Coronavirus surge results in greater restrictions

Story by Zoe Schlaak
Staff writer

Illustration by Alicia Zhang
Staff Illustrator

Record high coronavirus cases have prompted L.A. County public health officials to establish new stringent restrictions, including the prohibition of all gatherings that include more than one household, starting on Monday, Nov. 30 through Saturday, Dec. 20. 

Besides faith gatherings and protests, which are First Amendment rights, people can only gather with those in the same household. The L.A. County Public Health Department is also enforcing customer occupancy limits as low as 20 percent at various businesses like retail stores, libraries, and outdoor fitness centers. Outdoor recreation activities are allowed to remain open as long as only one household participates at a time. All school and day camps can remain open if adhering to distancing protocols, but SPHS has not yet communicated if sports practices will continue. 

L.A. County health officials also announced that all outdoor dining will be suspended starting Wednesday, Nov. 25. Restaurants will only be allowed to offer takeout or delivery services.

The California Department of Public Health also issued a statewide curfew on Saturday, Nov. 21, between 10 p.m. and 5 a.m. for any counties in the most restrictive tier, which includes L.A. County. Businesses must be closed during the curfew.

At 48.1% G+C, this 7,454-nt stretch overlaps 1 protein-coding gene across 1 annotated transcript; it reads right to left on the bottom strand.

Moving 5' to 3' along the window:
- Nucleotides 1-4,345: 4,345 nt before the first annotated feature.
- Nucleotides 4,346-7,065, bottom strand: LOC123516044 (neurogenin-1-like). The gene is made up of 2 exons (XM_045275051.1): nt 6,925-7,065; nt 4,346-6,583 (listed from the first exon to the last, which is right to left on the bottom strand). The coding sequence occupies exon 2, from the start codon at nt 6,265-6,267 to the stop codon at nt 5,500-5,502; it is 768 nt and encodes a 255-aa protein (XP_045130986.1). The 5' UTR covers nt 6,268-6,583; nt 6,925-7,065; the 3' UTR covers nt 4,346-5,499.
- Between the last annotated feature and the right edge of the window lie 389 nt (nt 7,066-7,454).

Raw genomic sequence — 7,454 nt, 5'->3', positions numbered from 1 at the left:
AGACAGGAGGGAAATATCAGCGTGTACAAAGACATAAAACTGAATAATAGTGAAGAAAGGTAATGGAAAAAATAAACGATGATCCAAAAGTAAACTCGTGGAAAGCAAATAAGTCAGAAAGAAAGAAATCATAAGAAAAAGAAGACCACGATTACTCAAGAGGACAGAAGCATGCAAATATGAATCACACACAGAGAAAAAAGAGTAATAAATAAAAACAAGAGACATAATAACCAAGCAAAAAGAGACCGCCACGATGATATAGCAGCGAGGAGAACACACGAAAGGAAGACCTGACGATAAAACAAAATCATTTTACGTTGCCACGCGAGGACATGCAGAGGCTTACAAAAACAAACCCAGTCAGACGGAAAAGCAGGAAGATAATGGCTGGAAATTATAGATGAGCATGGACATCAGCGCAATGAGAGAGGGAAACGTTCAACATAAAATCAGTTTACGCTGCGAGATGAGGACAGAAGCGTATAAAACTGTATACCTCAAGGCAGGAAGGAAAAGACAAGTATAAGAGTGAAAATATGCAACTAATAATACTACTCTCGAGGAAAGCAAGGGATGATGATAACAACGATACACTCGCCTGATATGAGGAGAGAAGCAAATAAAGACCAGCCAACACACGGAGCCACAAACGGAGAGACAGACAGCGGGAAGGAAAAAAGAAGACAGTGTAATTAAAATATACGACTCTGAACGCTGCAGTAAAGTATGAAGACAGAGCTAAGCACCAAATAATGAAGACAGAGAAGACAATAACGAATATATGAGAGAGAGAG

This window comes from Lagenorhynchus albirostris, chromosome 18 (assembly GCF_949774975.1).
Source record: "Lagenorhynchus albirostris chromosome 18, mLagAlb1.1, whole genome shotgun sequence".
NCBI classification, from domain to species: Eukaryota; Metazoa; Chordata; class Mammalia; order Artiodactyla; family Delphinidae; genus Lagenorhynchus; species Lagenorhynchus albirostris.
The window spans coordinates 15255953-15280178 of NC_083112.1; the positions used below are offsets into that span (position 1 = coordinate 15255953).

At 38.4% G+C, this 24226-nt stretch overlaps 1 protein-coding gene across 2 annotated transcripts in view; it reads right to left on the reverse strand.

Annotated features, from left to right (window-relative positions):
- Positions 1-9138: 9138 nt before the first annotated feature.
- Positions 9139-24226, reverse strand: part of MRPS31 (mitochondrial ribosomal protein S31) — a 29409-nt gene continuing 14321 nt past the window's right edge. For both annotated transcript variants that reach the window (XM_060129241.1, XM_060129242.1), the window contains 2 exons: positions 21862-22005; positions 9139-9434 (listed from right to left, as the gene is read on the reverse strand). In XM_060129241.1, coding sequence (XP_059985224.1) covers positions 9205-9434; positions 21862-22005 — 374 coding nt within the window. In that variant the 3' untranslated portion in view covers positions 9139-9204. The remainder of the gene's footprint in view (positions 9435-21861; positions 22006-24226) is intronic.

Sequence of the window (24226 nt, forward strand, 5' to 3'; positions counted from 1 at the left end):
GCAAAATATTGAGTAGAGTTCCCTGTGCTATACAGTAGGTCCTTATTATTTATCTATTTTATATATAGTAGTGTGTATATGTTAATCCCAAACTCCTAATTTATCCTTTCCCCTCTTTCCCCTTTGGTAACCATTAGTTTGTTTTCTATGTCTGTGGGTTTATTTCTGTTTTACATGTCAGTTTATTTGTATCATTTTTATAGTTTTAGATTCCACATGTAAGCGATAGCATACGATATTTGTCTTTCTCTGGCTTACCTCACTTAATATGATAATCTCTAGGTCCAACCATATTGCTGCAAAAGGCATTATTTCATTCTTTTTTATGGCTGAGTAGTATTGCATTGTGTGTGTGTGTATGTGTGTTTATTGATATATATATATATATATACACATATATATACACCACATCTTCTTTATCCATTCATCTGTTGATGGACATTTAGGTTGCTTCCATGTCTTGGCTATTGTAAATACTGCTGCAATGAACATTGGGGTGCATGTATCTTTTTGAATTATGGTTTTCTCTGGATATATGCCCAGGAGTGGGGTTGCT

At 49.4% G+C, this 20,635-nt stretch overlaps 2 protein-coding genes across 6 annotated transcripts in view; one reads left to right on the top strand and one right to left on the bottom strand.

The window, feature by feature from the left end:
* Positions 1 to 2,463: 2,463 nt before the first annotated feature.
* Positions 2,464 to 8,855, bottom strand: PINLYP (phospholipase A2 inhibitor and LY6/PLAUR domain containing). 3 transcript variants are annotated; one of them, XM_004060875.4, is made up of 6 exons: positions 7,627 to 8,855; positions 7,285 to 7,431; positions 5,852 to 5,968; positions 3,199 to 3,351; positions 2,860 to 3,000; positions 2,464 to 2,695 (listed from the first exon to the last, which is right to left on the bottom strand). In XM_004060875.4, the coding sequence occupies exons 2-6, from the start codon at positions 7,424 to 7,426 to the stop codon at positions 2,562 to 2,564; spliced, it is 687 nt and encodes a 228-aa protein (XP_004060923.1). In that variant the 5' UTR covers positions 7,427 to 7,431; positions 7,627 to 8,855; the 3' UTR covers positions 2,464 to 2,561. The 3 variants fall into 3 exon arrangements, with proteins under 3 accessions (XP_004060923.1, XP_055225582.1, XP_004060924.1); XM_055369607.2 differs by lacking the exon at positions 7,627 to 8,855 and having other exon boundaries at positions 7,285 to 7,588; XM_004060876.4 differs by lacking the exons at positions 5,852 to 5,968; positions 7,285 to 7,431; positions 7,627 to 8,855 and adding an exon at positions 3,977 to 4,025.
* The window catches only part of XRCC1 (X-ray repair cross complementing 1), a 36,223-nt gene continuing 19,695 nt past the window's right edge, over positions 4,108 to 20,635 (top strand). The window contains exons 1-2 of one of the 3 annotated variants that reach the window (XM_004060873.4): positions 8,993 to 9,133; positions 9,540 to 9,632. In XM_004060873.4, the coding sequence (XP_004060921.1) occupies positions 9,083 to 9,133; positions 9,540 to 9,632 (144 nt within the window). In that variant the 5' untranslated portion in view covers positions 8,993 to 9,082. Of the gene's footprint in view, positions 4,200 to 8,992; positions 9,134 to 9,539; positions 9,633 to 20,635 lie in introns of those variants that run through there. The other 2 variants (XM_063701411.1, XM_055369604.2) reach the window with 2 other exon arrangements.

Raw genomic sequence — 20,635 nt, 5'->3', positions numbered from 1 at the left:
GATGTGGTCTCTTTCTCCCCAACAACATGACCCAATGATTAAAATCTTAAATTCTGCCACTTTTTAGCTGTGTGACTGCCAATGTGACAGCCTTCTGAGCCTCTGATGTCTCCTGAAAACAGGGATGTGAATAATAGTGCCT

South Pasadena has a total of 399 cases as of Saturday, Nov. 28 with 26 deaths, according to the L.A. County Department of Public Health. This is an increase of 22 cases locally in the past six days.

L.A. County planned for further restrictions if the five-day new case average exceeded 4,500. The most recent five-day average was 4,751, prompting the latest health mandate. Local residents emphasize the need for the new restrictions and the importance for everyone to stay safe.

“I think that the surge shouldn’t have happened in the first place,” SPHS alumna Ashley Fox said. “People are being reckless in college and then coming back home to be even more reckless around their families and friends. Restrictions are incredibly necessary and should have happened sooner. I will be disappointed not to be able to see my friends but I know [staying home] is the best thing to do right now.”

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